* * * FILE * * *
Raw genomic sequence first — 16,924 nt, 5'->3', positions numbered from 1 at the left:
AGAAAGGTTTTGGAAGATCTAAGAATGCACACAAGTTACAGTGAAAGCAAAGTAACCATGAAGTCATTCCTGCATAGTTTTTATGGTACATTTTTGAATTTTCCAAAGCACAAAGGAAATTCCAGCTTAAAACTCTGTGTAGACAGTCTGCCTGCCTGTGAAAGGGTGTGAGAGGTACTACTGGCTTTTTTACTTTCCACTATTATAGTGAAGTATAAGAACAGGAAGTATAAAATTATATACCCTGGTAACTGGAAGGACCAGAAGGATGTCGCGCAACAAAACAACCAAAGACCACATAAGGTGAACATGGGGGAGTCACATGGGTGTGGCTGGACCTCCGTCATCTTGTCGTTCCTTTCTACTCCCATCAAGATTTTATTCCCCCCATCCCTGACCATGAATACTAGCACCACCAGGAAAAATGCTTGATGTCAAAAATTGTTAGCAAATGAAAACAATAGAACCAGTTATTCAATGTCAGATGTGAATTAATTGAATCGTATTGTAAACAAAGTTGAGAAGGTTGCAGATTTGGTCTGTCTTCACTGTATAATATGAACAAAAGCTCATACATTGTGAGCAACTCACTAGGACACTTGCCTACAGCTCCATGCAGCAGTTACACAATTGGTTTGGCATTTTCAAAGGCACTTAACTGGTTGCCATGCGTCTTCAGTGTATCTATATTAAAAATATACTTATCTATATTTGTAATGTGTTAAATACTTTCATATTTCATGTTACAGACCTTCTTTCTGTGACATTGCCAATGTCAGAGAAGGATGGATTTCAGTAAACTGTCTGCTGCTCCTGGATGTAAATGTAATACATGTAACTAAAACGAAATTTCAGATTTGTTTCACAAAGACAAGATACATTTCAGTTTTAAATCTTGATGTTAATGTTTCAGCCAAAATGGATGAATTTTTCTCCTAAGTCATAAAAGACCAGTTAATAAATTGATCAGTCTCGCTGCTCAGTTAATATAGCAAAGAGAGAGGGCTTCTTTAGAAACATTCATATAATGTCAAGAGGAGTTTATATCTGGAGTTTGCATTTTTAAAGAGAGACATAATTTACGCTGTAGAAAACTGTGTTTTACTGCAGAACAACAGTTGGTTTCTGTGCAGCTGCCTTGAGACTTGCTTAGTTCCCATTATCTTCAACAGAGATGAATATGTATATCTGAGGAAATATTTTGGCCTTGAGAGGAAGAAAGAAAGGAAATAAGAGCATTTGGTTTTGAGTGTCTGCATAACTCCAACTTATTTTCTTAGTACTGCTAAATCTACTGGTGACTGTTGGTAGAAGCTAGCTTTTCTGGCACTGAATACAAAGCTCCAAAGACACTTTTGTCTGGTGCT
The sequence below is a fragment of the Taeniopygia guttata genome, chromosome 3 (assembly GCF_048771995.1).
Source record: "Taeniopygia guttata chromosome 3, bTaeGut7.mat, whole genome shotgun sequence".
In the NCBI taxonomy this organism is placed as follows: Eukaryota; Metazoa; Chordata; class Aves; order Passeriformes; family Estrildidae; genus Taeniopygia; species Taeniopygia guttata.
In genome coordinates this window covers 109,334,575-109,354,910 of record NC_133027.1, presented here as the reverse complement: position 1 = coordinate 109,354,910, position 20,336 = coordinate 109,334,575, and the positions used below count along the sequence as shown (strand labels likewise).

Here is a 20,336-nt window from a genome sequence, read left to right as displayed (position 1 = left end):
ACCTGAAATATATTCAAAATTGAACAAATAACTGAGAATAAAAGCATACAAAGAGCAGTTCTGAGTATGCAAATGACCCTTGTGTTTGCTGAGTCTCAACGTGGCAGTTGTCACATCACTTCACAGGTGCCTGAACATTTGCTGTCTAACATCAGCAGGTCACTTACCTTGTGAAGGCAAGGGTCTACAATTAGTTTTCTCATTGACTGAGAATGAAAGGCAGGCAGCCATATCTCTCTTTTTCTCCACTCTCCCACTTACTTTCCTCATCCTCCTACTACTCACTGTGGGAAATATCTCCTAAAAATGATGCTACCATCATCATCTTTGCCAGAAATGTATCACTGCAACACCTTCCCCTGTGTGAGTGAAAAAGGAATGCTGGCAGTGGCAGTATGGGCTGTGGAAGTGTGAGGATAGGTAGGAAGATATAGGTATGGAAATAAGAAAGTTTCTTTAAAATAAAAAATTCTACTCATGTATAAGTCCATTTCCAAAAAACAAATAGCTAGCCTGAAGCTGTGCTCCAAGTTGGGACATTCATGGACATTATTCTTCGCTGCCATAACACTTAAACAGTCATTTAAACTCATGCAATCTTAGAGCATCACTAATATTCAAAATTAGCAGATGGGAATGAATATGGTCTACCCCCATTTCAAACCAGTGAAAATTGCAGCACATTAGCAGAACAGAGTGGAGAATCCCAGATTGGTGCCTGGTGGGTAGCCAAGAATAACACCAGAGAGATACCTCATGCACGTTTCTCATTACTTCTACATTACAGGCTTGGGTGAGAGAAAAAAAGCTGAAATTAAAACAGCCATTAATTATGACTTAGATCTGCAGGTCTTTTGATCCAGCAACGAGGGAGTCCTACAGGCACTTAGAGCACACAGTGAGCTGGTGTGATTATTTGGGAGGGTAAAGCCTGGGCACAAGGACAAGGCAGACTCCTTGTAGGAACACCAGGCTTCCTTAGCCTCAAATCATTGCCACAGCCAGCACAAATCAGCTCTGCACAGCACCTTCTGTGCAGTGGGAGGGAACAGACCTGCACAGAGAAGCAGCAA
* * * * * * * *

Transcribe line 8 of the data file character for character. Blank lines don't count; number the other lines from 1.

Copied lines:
ACCTGAAATATATTCAAAATTGAACAAATAACTGAGAATAAAAGCATACAAAGAGCAGTTCTGAGTATGCAAATGACCCTTGTGTTTGCTGAGTCTCAACGTGGCAGTTGTCACATCACTTCACAGGTGCCTGAACATTTGCTGTCTAACATCAGCAGGTCACTTACCTTGTGAAGGCAAGGGTCTACAATTAGTTTTCTCATTGACTGAGAATGAAAGGCAGGCAGCCATATCTCTCTTTTTCTCCACTCTCCCACTTACTTTCCTCATCCTCCTACTACTCACTGTGGGAAATATCTCCTAAAAATGATGCTACCATCATCATCTTTGCCAGAAATGTATCACTGCAACACCTTCCCCTGTGTGAGTGAAAAAGGAATGCTGGCAGTGGCAGTATGGGCTGTGGAAGTGTGAGGATAGGTAGGAAGATATAGGTATGGAAATAAGAAAGTTTCTTTAAAATAAAAAATTCTACTCATGTATAAGTCCATTTCCAAAAAACAAATAGCTAGCCTGAAGCTGTGCTCCAAGTTGGGACATTCATGGACATTATTCTTCGCTGCCATAACACTTAAACAGTCATTTAAACTCATGCAATCTTAGAGCATCACTAATATTCAAAATTAGCAGATGGGAATGAATATGGTCTACCCCCATTTCAAACCAGTGAAAATTGCAGCACATTAGCAGAACAGAGTGGAGAATCCCAGATTGGTGCCTGGTGGGTAGCCAAGAATAACACCAGAGAGATACCTCATGCACGTTTCTCATTACTTCTACATTACAGGCTTGGGTGAGAGAAAAAAAGCTGAAATTAAAACAGCCATTAATTATGACTTAGATCTGCAGGTCTTTTGATCCAGCAACGAGGGAGTCCTACAGGCACTTAGAGCACACAGTGAGCTGGTGTGATTATTTGGGAGGGTAAAGCCTGGGCACAAGGACAAGGCAGACTCCTTGTAGGAACACCAGGCTTCCTTAGCCTCAAATCATTGCCACAGCCAGCACAAATCAGCTCTGCACAGCACCTTCTGTGCAGTGGGAGGGAACAGACCTGCACAGAGAAGCAGCAA